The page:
Story at a glance:
- Then-general manager Bruce Allen reportedly shared topless cheerleader photos with Jon Gruden.
- Cheerleaders want a full investigation and accountability.
- Gruden and Allen have a longstanding relationship since Gruden’s ESPN tenure.
Former Las Vegas Raiders coach Jon Gruden’s emails have opened old wounds, now putting focus on an ill-fated scandal involving a former general manager and topless cheerleaders.
Some cheerleaders are now calling on the NFL to release its full report into workplace culture after those pictures were distributed.
It was known that former executive Dennis Greene had resigned in 2018 after selling access to a topless Washington Football Team cheerleader photoshoot to wealthy patrons as part of a suite package.
First reported by The New York Times in 2018, and further covered by The Washington Post in 2020, the photoshoot was intended to be for “a contingent of sponsors and FedEx suite holders,” all of whom were men.
It was also reported that the cheerleaders were instructed to act as “personal escorts” for the male sponsors during an evening event.
Gruden was busted in a 2011 email for comparing NFL Players Association chief DeMaurice Smith’s lip to a car tire while he was a commentator at ESPN. The email was shared to Allen, according to Fox News.
Gruden and Allen have a longstanding relationship since Gruden’s ESPN tenure; a decade ago, Allen was Washington Football Team’s (once called the Redskins) general manager and had hired Gruden’s brother, Jay Gruden, to coach the team, The Daily Beast reported.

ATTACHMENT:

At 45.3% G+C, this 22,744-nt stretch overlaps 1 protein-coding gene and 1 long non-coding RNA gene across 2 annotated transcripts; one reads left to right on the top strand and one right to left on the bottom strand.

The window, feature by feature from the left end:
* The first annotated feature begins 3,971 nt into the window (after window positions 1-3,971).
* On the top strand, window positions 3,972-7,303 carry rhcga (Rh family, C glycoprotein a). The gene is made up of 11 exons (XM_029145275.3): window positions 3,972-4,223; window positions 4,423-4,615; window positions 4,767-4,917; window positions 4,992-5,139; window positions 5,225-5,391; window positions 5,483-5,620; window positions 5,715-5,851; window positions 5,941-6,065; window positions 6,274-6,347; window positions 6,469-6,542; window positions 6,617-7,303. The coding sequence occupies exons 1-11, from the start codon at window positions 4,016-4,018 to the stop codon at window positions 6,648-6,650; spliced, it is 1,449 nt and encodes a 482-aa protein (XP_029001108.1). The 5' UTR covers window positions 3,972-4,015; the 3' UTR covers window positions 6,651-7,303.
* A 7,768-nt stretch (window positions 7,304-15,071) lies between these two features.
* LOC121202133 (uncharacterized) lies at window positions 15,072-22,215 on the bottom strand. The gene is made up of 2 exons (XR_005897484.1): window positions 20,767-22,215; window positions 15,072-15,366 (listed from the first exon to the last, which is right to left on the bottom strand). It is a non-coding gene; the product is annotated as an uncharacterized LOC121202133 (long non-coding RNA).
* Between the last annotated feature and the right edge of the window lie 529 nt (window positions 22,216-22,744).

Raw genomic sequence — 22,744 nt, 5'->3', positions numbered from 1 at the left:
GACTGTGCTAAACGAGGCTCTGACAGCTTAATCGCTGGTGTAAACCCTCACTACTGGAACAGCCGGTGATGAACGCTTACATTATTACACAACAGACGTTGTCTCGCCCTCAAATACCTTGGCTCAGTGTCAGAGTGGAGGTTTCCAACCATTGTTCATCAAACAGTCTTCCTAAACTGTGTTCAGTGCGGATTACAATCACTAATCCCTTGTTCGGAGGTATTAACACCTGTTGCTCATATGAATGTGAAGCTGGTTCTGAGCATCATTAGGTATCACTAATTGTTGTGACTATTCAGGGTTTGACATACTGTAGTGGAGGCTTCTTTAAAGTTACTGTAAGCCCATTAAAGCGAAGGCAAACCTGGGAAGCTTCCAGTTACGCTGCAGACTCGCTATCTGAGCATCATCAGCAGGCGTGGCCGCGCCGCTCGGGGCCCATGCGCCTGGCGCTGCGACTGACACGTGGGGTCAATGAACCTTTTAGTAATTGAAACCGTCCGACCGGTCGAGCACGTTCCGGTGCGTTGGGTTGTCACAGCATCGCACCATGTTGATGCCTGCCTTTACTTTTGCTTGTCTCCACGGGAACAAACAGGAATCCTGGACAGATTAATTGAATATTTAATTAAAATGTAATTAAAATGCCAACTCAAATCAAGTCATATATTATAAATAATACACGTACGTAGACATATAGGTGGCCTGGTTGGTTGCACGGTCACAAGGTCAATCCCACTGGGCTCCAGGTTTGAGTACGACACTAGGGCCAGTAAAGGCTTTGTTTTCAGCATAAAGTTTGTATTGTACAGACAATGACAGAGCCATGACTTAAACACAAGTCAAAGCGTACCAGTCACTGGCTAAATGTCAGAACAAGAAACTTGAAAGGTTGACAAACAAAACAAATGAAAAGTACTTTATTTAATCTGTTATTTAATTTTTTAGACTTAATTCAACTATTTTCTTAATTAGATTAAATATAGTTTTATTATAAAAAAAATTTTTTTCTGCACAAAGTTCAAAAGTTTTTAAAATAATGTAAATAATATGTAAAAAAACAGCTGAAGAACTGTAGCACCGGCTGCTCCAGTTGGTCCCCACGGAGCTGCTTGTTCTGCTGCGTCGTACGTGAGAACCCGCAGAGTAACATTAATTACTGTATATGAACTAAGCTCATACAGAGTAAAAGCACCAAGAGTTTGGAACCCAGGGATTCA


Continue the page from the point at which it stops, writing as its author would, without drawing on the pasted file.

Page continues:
As Changing America previously reported, the recent batch of emails shows that Gruden made additional offensive statements, including allegations the NFL pressured a team into drafting defensive end Michael Sam, the first drafted openly gay player, in the seventh round of the NFL draft in 2014 — something the team has denied.
Gruden’s resignation comes on Monday after a string of bombshell reports from The New York Times and The Wall Street Journal uncovered a series of racist, homophobic and misogynistic messages he sent over a seven-year period prior to his tenure with the Las Vegas organization.
The discussion, however, isn’t over, as cheerleaders on both Raiders and WFT want the NFL to ensure mistreatment or harassment will be handled.
In the past, about 100 Raider cheerleaders had to sue its team for failing to pay its cheerleaders minimum wage.
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